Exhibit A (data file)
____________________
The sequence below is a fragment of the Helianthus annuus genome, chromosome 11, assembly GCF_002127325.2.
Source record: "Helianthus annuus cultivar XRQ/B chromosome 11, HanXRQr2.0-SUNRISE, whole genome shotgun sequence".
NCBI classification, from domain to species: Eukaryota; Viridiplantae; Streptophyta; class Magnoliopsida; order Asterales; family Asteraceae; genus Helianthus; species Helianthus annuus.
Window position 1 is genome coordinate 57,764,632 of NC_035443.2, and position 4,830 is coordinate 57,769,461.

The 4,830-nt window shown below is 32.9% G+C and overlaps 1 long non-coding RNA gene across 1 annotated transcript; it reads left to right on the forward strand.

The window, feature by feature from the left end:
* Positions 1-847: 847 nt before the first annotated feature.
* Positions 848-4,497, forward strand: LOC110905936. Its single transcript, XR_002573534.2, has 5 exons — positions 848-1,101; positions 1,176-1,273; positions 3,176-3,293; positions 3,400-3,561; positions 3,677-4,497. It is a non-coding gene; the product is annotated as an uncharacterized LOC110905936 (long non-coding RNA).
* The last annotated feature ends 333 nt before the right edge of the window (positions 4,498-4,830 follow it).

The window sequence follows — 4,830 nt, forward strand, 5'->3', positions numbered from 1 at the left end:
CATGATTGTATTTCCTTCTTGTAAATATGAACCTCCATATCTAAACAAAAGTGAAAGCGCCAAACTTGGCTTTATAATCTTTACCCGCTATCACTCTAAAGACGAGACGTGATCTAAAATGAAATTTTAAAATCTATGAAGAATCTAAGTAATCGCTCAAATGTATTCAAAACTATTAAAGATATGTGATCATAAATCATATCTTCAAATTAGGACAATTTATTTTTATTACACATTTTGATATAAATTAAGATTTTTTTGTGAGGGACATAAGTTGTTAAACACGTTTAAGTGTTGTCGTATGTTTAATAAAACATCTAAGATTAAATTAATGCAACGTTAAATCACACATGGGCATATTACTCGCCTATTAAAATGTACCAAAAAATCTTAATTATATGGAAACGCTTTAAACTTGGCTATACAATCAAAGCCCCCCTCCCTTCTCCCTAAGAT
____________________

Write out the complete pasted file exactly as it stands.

The sequence below is a fragment of the Helianthus annuus genome, chromosome 11, assembly GCF_002127325.2.
Source record: "Helianthus annuus cultivar XRQ/B chromosome 11, HanXRQr2.0-SUNRISE, whole genome shotgun sequence".
NCBI classification, from domain to species: Eukaryota; Viridiplantae; Streptophyta; class Magnoliopsida; order Asterales; family Asteraceae; genus Helianthus; species Helianthus annuus.
Window position 1 is genome coordinate 57,764,632 of NC_035443.2, and position 4,830 is coordinate 57,769,461.

The 4,830-nt window shown below is 32.9% G+C and overlaps 1 long non-coding RNA gene across 1 annotated transcript; it reads left to right on the forward strand.

The window, feature by feature from the left end:
* Positions 1-847: 847 nt before the first annotated feature.
* Positions 848-4,497, forward strand: LOC110905936. Its single transcript, XR_002573534.2, has 5 exons — positions 848-1,101; positions 1,176-1,273; positions 3,176-3,293; positions 3,400-3,561; positions 3,677-4,497. It is a non-coding gene; the product is annotated as an uncharacterized LOC110905936 (long non-coding RNA).
* The last annotated feature ends 333 nt before the right edge of the window (positions 4,498-4,830 follow it).

The window sequence follows — 4,830 nt, forward strand, 5'->3', positions numbered from 1 at the left end:
CATGATTGTATTTCCTTCTTGTAAATATGAACCTCCATATCTAAACAAAAGTGAAAGCGCCAAACTTGGCTTTATAATCTTTACCCGCTATCACTCTAAAGACGAGACGTGATCTAAAATGAAATTTTAAAATCTATGAAGAATCTAAGTAATCGCTCAAATGTATTCAAAACTATTAAAGATATGTGATCATAAATCATATCTTCAAATTAGGACAATTTATTTTTATTACACATTTTGATATAAATTAAGATTTTTTTGTGAGGGACATAAGTTGTTAAACACGTTTAAGTGTTGTCGTATGTTTAATAAAACATCTAAGATTAAATTAATGCAACGTTAAATCACACATGGGCATATTACTCGCCTATTAAAATGTACCAAAAAATCTTAATTATATGGAAACGCTTTAAACTTGGCTATACAATCAAAGCCCCCCTCCCTTCTCCCTAAGAT